Benjamin Franklin said many years ago that nothing is certain in this world except death and taxes. With 1,261 separate taxing entities, the state of Georgia has certainly proved Mr. Franklin to be correct in his assertion.
That’s right — with 159 counties, 180 school districts, 500-plus cities and 422 various and sundry taxing authorities, the state of Georgia has 1,261 separate taxing entities. Mind-boggling, to say the least.
Currently, under the leadership of Speaker Glenn Richardson, the Georgia House of Representatives is studying a proposal to completely eliminate our states property tax and replace it with a statewide sales tax. Called the GREAT (Georgia’s Repeal of Every Ad-valorem Tax) plan for Georgia, the proposal would require a constitutional amendment to be voted on by the citizens in November 2008.
The theory behind the plan is simple — eliminate all property taxes, taxes on land, homes, inventory, vehicles, etc., and replace it with an additional 4 percent statewide sales, use and service tax that is to be collected by the state and returned to local counties, cities and school districts. The plan will also eliminate many sales tax exemptions that special interests have accumulated over the years.
Proponents of the plan point out that the last overhaul of Georgia’s tax system was 70 years ago and our economy has changed significantly since then. During that time, home ownership has increased from 30 percent to 70 percent.
Instead of taxing the ownership of property, proponents say, we should go to a system that taxes the receipt and exchange of money.
After all, when the current property tax system was created we were an agricultural society and people made a living off of their land. Today we are a service-based society and yet we don’t tax services at all.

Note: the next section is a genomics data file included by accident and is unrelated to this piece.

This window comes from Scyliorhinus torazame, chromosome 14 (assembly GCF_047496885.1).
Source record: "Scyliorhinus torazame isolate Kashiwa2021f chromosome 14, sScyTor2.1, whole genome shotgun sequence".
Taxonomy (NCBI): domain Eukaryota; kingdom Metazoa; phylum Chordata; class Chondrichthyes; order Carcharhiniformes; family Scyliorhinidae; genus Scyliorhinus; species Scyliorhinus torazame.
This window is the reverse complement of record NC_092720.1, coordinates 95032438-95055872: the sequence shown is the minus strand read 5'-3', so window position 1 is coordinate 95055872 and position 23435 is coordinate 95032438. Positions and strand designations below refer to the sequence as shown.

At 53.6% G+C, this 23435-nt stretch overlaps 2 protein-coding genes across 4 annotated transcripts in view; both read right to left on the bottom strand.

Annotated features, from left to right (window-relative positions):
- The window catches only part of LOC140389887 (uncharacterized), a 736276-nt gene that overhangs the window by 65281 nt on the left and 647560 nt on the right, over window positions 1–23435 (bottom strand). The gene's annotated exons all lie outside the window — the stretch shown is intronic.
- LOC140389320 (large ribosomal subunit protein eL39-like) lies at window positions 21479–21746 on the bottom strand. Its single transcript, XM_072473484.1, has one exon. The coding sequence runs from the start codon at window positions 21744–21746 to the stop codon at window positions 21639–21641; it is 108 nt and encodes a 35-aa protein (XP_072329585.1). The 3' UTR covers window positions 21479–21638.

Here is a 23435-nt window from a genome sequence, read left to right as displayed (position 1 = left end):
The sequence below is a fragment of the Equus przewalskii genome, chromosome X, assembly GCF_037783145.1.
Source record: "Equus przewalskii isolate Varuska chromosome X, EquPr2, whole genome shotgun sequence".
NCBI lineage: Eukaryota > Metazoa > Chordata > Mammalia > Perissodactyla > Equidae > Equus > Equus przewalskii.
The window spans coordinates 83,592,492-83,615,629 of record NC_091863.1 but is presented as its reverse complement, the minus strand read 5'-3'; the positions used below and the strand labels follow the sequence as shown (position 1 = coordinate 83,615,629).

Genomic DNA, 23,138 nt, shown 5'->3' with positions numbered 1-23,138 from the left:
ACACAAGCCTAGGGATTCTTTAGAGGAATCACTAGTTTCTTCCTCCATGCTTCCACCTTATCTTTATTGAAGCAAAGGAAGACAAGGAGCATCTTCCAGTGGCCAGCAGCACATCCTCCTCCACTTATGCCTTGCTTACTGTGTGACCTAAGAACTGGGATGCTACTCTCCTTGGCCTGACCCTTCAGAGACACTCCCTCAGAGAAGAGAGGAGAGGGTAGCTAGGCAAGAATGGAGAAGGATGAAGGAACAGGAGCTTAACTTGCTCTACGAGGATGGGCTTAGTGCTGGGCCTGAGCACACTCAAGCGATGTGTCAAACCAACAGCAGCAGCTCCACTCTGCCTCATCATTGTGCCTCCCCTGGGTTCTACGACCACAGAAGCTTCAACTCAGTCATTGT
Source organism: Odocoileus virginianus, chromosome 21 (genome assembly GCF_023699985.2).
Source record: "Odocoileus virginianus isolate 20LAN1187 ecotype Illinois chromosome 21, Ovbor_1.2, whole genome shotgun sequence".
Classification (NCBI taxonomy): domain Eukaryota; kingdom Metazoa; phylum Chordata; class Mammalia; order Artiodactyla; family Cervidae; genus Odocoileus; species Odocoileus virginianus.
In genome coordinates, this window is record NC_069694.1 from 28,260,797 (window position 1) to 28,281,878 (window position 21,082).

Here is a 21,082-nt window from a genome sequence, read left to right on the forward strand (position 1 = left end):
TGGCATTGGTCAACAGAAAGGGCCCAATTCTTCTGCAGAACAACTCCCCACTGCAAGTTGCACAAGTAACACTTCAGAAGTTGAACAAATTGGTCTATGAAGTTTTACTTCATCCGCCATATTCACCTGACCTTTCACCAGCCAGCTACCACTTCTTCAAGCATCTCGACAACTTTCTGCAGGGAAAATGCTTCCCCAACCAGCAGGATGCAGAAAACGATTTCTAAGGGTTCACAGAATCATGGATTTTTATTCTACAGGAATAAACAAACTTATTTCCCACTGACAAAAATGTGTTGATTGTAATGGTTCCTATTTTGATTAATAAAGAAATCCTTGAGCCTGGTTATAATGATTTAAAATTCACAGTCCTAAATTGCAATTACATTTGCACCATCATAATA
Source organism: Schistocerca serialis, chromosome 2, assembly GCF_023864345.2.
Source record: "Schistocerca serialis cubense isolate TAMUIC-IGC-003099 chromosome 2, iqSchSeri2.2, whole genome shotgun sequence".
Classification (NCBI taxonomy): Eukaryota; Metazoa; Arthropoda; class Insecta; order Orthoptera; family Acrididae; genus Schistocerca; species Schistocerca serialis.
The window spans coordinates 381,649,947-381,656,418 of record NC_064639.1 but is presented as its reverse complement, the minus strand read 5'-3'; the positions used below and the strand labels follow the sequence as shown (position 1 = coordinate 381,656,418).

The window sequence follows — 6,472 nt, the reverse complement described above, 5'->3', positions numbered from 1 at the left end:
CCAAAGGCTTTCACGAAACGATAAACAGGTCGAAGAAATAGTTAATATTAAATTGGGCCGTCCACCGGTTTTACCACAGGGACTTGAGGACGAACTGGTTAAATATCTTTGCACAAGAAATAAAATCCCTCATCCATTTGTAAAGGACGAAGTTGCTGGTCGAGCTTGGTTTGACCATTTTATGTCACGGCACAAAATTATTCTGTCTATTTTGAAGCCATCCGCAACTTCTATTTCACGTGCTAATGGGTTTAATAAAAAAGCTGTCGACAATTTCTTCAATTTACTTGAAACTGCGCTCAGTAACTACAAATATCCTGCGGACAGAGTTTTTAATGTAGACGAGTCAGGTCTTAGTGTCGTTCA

Under the current system, proponents of the change argue, taxing authorities such as counties and school boards determine how much money they need and then set the millage rate and property values at the number they need to raise the necessary funds. This has led to property taxes increasing faster that personal income. For instance, since 1990, personal income has increased 146 percent while property taxes have increased 176 percent.
Particularly hard hit are those on fixed incomes, who have lived in the same house for many years and yet can no longer afford it because of the increase in property taxes. The same argument can be made for young people who have budgeted for a set mortgage that increases more than they can afford because of increased property taxes.
By switching to a tax system based on a consumption tax rather that a property tax, people will have more control over the amount of taxes they pay.
As is to be expected, taxing authorities such as cities and counties have raised major concerns about the proposal. Losing the ability to control their major source of income could lead to local governments having to cut back on services. Under the current system, they argue, they can reduce levels of service and reduce property taxes or increase level of services and increase property taxes. This assures them of local control. By going to a state-wide sales tax increase, revenues would be fixed for cities and counties without the luxury of being able to tweak a millage rate.
Proponents of the plan point out that local governments will still get to choose how to spend their funds and will have greater control over certain local option sales taxes such as the SPLOST and ELOST. Currently these local option sales taxes are only allowed to be used on capital improvements, such as construction projects. Under the new plan local governments would be allowed to use up to half of these revenues for operations, giving local governments and citizens the ability to choose their taxes.
Arguably, there is much work to be done on the current proposal before it is a finished product.
But one thing is for sure — change is on the way for the way Georgian’s are taxed for the next 70 years.